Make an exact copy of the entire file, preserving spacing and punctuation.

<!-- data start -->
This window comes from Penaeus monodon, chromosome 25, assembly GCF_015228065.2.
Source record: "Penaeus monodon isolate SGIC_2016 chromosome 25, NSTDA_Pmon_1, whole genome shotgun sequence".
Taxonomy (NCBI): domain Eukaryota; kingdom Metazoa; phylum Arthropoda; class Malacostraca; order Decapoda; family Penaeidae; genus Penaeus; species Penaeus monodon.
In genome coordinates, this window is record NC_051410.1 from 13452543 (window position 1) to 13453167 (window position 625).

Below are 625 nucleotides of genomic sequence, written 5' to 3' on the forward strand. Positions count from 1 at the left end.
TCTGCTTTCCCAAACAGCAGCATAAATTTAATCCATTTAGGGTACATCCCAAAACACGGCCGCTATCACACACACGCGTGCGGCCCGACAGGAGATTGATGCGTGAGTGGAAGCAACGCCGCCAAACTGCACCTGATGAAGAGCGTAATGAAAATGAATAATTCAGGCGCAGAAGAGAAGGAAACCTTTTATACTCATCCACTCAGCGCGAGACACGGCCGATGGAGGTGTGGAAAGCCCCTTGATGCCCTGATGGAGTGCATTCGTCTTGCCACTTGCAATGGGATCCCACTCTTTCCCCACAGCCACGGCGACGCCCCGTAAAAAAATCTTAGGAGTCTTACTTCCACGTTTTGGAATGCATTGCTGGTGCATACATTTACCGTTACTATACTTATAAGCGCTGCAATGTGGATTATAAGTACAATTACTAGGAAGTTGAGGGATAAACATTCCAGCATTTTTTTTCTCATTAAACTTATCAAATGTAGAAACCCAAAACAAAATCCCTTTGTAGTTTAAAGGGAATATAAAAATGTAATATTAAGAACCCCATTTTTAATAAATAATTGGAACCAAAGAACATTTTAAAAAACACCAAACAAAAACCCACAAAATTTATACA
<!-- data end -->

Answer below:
This window comes from Penaeus monodon, chromosome 25, assembly GCF_015228065.2.
Source record: "Penaeus monodon isolate SGIC_2016 chromosome 25, NSTDA_Pmon_1, whole genome shotgun sequence".
Taxonomy (NCBI): domain Eukaryota; kingdom Metazoa; phylum Arthropoda; class Malacostraca; order Decapoda; family Penaeidae; genus Penaeus; species Penaeus monodon.
In genome coordinates, this window is record NC_051410.1 from 13452543 (window position 1) to 13453167 (window position 625).

Below are 625 nucleotides of genomic sequence, written 5' to 3' on the forward strand. Positions count from 1 at the left end.
TCTGCTTTCCCAAACAGCAGCATAAATTTAATCCATTTAGGGTACATCCCAAAACACGGCCGCTATCACACACACGCGTGCGGCCCGACAGGAGATTGATGCGTGAGTGGAAGCAACGCCGCCAAACTGCACCTGATGAAGAGCGTAATGAAAATGAATAATTCAGGCGCAGAAGAGAAGGAAACCTTTTATACTCATCCACTCAGCGCGAGACACGGCCGATGGAGGTGTGGAAAGCCCCTTGATGCCCTGATGGAGTGCATTCGTCTTGCCACTTGCAATGGGATCCCACTCTTTCCCCACAGCCACGGCGACGCCCCGTAAAAAAATCTTAGGAGTCTTACTTCCACGTTTTGGAATGCATTGCTGGTGCATACATTTACCGTTACTATACTTATAAGCGCTGCAATGTGGATTATAAGTACAATTACTAGGAAGTTGAGGGATAAACATTCCAGCATTTTTTTTCTCATTAAACTTATCAAATGTAGAAACCCAAAACAAAATCCCTTTGTAGTTTAAAGGGAATATAAAAATGTAATATTAAGAACCCCATTTTTAATAAATAATTGGAACCAAAGAACATTTTAAAAAACACCAAACAAAAACCCACAAAATTTATACA